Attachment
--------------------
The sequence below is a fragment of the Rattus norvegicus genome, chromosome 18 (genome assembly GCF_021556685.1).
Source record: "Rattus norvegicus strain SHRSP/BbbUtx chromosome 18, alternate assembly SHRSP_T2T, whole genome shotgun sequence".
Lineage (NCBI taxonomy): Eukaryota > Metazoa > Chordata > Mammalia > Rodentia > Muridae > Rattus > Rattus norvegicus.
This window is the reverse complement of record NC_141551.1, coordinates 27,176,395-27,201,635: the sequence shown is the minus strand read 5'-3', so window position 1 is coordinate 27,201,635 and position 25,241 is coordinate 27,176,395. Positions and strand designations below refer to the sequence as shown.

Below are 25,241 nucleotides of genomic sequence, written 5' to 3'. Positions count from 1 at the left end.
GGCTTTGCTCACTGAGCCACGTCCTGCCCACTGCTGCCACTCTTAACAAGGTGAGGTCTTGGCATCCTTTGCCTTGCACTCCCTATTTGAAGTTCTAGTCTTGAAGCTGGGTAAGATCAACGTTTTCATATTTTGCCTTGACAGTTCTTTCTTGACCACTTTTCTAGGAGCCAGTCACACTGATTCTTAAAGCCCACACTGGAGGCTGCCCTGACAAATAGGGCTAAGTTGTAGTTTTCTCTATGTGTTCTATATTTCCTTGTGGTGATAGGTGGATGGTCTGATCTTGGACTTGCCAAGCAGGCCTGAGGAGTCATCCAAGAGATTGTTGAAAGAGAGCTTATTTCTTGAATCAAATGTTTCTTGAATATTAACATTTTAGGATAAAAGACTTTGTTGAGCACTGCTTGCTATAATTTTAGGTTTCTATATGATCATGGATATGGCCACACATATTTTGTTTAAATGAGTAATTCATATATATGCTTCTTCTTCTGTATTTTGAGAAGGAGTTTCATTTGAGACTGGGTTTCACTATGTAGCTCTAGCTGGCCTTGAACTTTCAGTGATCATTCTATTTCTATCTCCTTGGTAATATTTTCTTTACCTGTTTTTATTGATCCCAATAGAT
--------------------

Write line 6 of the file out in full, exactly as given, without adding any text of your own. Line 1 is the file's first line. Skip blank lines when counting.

GGCTTTGCTCACTGAGCCACGTCCTGCCCACTGCTGCCACTCTTAACAAGGTGAGGTCTTGGCATCCTTTGCCTTGCACTCCCTATTTGAAGTTCTAGTCTTGAAGCTGGGTAAGATCAACGTTTTCATATTTTGCCTTGACAGTTCTTTCTTGACCACTTTTCTAGGAGCCAGTCACACTGATTCTTAAAGCCCACACTGGAGGCTGCCCTGACAAATAGGGCTAAGTTGTAGTTTTCTCTATGTGTTCTATATTTCCTTGTGGTGATAGGTGGATGGTCTGATCTTGGACTTGCCAAGCAGGCCTGAGGAGTCATCCAAGAGATTGTTGAAAGAGAGCTTATTTCTTGAATCAAATGTTTCTTGAATATTAACATTTTAGGATAAAAGACTTTGTTGAGCACTGCTTGCTATAATTTTAGGTTTCTATATGATCATGGATATGGCCACACATATTTTGTTTAAATGAGTAATTCATATATATGCTTCTTCTTCTGTATTTTGAGAAGGAGTTTCATTTGAGACTGGGTTTCACTATGTAGCTCTAGCTGGCCTTGAACTTTCAGTGATCATTCTATTTCTATCTCCTTGGTAATATTTTCTTTACCTGTTTTTATTGATCCCAATAGAT